Conrad Murray: 'Michael Jackson threatened to cancel gigs the day he died'

Jackson's doctor administered Propofol to the singer

Photo: PA
Michael Jackson's doctor Conrad Murray told police the singer threatened to cancel his London O2 Arena gigs unless he was given drugs to help him sleep on the day he died, a Los Angeles court has heard.

Detective Orlando Martinez, who interviewed Murray following Jackson's death in June 2009, was giving evidence in a preliminary hearing to determine whether the doctor should stand trial accused of involuntary manslaughter.

The detective said Murray confirmed to him that on the day he died, Jackson had said he would cancel his London gigs unless he was given a dose of the powerful anaesthetic Propofol, reports Sky News.

Martinez said Murray also admitted he had been giving Jackson Propofol six nights a week for two months, but that he had been trying to wean him off the drug as he feared he was becoming addicted to it. The singer is said to have referred to the drug as his "milk".

Describing the night's events, Martinez said Jackson had returned to his Los Angeles home at around 1am (PST) on June 25 after rehearsing for the scheduled summer gigs. He then allegedly asked Murray to give him medication to help him sleep. The doctor told police he gave Jackson sedatives Lorazepam and Midazolam intravenously, as well as a Valium pill.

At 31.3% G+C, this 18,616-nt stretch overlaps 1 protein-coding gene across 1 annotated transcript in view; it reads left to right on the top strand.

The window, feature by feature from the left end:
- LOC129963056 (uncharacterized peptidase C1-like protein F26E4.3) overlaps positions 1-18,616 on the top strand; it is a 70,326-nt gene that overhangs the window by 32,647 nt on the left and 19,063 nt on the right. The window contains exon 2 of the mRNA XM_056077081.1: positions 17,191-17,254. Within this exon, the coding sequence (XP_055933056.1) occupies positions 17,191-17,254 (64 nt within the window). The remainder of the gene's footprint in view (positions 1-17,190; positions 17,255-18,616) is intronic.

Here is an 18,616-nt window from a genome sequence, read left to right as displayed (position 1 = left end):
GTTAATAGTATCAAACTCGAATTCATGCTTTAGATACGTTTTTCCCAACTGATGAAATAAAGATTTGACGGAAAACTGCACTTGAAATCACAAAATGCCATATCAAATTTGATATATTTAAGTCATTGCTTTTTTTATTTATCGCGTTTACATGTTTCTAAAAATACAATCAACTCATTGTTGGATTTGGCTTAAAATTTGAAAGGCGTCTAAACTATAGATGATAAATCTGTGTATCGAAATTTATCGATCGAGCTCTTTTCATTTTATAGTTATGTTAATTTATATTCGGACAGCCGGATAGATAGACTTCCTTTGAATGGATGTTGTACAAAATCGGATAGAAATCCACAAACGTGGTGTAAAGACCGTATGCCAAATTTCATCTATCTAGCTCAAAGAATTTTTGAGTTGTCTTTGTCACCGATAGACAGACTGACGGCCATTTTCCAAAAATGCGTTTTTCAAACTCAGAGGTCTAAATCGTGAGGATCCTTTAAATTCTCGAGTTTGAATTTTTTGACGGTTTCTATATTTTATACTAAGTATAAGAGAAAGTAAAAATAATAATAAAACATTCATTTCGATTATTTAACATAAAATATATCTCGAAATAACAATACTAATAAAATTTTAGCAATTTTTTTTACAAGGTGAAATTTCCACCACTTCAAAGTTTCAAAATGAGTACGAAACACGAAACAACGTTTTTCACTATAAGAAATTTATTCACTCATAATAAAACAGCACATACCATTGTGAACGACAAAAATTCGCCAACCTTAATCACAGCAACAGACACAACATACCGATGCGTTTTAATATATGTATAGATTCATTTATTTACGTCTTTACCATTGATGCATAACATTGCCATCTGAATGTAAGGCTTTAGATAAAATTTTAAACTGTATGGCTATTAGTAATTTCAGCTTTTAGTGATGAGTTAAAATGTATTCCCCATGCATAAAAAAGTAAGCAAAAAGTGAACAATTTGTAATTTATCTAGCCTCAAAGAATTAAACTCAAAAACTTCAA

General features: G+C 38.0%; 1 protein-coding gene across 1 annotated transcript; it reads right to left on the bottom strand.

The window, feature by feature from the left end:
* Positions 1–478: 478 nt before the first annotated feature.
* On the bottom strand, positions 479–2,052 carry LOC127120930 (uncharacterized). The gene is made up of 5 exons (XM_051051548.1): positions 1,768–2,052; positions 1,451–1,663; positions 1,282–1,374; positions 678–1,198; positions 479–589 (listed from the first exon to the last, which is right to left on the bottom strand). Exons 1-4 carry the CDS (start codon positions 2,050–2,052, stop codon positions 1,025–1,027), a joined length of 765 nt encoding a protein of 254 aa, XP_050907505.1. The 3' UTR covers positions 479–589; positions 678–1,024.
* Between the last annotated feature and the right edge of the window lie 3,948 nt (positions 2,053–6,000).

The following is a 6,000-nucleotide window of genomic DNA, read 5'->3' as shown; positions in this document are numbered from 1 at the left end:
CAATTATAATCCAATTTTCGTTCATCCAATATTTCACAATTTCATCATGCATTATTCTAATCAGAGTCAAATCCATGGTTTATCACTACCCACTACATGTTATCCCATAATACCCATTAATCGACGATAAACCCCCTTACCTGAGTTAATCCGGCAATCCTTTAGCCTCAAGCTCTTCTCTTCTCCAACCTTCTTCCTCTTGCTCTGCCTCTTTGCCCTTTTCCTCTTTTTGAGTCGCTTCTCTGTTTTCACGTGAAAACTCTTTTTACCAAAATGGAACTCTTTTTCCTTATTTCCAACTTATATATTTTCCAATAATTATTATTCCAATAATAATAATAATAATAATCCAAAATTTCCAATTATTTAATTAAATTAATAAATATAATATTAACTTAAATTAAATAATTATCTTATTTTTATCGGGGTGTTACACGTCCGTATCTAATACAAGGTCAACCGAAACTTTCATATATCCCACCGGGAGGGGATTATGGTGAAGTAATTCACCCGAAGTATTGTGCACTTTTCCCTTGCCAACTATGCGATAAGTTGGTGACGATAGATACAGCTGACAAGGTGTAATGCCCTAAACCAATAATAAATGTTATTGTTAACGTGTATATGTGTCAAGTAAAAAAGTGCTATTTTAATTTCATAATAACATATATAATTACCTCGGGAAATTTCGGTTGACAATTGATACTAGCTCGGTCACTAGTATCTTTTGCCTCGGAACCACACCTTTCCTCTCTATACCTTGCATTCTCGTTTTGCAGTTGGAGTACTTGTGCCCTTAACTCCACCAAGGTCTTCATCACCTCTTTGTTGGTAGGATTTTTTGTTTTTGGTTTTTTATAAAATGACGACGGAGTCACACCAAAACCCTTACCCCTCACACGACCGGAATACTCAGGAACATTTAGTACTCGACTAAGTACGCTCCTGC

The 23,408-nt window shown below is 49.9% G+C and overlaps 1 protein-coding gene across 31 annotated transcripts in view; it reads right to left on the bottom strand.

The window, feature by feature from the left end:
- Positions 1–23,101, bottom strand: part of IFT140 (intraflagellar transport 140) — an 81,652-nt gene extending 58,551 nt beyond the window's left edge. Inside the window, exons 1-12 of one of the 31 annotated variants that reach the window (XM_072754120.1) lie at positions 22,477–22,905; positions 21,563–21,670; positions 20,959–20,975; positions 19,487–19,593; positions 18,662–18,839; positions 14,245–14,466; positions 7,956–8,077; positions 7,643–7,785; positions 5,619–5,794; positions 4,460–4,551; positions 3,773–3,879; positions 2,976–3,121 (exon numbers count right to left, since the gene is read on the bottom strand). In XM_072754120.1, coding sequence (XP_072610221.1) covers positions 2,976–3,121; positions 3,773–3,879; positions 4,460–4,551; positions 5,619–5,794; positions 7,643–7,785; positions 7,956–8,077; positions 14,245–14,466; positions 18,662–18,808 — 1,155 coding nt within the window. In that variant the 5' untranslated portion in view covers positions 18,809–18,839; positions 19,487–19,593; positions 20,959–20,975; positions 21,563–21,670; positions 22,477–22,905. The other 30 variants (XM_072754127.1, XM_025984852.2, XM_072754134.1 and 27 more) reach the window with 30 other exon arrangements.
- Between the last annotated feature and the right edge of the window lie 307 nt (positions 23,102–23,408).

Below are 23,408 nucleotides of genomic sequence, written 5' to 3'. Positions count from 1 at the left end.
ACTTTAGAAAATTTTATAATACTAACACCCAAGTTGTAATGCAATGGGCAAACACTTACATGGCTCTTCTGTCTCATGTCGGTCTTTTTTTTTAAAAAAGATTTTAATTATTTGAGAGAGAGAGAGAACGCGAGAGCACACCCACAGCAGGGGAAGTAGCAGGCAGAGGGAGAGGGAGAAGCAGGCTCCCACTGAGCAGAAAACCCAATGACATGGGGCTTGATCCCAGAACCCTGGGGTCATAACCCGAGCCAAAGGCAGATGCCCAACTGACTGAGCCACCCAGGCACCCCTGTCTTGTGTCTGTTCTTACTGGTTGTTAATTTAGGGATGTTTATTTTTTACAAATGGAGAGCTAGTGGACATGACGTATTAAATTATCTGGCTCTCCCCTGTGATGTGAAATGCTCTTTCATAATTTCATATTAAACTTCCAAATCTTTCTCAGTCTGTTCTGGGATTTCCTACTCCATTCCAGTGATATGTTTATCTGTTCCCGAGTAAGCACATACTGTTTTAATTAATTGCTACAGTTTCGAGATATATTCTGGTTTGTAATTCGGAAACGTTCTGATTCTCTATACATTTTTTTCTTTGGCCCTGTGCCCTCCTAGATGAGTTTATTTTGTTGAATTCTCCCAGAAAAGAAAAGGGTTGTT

BBC News reports that Murray gave Jackson a dose of Propofol between 10:40am (PST) and 10:50am on June 25. Martinez said that after Jackson fell asleep at roughly 11am, the doctor then left the room for "two minutes" to go to the bathroom, but when he returned he found that the singer had stopped breathing.

Prosecutors in the case allege that Murray made a series of phone calls between 11am and midday, but that an ambulance was not called until 12:21pm. The doctor told police he was busy trying to resuscitate Jackson, with Martinez adding that Murray told him "he did not want to neglect" the singer.

On January 6 members of Jackson's staff said they saw Murray giving Jackson CPR on the day he died, although he allegedly told them it was the first time he had given mouth-to-mouth aid.

Murray has pleaded not guilty to involuntary manslaughter. If the preliminary hearing, which could end this week, does go to a trial and Murray is found guilty, he could face four years in prison.

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